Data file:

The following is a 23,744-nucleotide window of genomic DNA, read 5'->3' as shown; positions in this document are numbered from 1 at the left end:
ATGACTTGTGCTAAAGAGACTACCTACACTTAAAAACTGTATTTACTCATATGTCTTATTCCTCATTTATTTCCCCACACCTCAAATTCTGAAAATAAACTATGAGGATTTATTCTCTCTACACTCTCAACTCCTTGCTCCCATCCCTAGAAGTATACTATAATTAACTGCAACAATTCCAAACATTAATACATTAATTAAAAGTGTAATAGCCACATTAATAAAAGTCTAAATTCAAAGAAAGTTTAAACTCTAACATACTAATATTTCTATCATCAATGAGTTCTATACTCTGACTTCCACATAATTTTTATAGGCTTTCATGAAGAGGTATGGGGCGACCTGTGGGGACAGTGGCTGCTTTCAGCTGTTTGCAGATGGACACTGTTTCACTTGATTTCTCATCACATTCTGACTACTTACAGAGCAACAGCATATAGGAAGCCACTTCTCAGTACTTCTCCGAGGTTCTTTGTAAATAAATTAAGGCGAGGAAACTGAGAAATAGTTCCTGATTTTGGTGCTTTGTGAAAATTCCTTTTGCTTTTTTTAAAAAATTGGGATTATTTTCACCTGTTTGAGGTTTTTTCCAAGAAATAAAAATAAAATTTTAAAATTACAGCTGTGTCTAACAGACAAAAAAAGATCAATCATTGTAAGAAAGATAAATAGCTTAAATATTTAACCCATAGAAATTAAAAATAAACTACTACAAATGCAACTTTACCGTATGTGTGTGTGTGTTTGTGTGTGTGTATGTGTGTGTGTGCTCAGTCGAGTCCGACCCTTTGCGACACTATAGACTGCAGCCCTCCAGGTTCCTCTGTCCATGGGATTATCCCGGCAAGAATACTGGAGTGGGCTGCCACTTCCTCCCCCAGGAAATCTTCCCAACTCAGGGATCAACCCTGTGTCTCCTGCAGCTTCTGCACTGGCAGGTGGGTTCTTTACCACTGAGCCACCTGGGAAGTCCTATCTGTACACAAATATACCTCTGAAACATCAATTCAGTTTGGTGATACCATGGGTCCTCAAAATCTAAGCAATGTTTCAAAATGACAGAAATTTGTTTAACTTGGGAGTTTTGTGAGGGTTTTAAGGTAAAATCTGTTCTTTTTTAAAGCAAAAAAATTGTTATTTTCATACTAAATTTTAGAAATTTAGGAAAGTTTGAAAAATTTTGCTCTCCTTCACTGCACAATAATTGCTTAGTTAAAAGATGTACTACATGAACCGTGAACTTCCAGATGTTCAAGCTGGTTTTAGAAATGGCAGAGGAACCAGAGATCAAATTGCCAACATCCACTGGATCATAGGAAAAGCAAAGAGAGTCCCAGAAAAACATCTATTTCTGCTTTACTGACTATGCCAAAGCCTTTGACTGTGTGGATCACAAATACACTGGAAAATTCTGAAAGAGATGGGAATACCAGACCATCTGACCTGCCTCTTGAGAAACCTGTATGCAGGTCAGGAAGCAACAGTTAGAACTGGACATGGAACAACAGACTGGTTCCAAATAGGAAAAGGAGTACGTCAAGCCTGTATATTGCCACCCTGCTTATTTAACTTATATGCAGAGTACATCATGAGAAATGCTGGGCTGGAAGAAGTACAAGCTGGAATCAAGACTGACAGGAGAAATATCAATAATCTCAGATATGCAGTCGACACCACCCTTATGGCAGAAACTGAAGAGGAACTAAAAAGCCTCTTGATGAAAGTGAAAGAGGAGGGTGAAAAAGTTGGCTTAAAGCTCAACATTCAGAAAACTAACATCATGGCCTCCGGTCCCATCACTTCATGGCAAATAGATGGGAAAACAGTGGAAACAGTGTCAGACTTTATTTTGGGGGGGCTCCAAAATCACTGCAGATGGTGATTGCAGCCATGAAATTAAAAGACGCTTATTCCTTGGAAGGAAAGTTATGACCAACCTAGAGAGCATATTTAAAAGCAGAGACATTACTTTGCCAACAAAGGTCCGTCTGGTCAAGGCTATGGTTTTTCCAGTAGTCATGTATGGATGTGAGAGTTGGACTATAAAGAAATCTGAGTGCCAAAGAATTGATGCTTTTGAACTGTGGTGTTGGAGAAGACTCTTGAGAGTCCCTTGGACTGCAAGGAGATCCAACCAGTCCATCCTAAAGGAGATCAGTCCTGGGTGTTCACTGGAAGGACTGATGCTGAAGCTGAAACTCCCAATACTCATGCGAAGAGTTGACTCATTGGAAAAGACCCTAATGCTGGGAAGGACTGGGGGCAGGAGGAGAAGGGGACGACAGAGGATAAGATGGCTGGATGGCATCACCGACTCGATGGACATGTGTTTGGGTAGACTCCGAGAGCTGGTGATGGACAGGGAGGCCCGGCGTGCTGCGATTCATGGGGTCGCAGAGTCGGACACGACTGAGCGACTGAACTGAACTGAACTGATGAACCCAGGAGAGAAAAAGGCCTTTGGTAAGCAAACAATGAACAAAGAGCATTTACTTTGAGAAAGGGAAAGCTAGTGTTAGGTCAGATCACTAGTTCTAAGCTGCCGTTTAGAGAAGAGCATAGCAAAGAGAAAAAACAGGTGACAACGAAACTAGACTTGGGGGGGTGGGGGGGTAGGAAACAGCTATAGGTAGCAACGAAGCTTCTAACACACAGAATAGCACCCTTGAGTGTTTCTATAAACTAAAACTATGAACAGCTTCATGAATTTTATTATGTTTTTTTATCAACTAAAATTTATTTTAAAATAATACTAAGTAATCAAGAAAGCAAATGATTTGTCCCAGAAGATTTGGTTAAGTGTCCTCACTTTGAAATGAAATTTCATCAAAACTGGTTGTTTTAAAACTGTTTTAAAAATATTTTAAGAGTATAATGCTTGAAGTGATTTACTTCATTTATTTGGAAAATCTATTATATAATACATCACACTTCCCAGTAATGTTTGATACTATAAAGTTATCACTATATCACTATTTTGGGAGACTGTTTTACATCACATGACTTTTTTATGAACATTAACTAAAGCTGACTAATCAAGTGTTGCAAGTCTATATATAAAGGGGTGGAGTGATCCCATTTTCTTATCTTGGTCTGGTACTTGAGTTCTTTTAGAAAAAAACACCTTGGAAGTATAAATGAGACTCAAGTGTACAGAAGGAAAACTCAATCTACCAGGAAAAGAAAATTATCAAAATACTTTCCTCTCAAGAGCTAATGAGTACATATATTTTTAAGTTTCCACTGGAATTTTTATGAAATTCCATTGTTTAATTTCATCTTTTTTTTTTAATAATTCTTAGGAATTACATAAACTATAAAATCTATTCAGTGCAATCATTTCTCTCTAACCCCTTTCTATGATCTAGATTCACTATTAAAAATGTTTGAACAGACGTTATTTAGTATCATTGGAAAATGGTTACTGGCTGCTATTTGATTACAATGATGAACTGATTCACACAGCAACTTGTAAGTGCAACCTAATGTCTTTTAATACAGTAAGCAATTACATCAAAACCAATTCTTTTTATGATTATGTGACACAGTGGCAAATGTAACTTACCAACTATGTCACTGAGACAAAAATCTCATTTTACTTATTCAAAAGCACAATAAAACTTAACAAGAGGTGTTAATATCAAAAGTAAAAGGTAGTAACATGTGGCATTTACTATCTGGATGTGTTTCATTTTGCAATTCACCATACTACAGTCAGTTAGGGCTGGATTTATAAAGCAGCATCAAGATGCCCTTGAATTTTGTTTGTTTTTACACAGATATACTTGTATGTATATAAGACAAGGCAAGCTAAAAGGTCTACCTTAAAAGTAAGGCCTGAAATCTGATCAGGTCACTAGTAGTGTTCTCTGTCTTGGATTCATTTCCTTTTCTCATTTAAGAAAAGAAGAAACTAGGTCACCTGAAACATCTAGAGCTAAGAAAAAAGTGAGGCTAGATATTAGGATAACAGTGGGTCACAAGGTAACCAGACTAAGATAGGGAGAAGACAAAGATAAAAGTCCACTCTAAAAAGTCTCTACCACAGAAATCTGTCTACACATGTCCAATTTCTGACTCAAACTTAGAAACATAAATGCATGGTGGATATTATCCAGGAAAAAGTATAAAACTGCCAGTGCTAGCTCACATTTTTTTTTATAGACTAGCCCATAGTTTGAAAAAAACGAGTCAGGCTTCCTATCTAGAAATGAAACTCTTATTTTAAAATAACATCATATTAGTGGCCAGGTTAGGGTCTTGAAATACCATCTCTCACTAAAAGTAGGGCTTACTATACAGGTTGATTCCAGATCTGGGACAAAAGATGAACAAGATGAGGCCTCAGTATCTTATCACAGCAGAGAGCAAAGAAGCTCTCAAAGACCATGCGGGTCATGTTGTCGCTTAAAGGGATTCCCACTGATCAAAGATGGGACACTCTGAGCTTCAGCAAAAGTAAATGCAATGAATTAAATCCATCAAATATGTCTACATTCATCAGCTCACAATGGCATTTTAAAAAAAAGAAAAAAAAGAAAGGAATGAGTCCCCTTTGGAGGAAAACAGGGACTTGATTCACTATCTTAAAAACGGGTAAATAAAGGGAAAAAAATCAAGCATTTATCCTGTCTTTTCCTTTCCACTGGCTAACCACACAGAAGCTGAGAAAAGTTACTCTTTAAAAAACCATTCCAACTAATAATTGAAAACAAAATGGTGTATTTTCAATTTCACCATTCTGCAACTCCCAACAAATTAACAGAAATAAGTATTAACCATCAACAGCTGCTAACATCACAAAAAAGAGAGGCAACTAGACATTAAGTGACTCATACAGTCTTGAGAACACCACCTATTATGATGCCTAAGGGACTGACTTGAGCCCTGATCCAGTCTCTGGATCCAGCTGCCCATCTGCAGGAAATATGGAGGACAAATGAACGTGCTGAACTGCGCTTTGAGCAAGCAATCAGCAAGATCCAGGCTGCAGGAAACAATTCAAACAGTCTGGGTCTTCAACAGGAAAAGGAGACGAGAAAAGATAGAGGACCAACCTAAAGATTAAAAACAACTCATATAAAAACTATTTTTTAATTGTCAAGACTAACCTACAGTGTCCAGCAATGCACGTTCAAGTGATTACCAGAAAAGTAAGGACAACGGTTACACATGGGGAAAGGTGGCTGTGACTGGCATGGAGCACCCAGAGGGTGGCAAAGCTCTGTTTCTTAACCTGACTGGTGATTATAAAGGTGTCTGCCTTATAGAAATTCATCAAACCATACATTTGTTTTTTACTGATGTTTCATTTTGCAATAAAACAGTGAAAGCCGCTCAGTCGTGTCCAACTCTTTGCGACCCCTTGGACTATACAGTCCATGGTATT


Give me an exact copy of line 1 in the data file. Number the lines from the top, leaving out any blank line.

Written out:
The following is a 23,744-nucleotide window of genomic DNA, read 5'->3' as shown; positions in this document are numbered from 1 at the left end: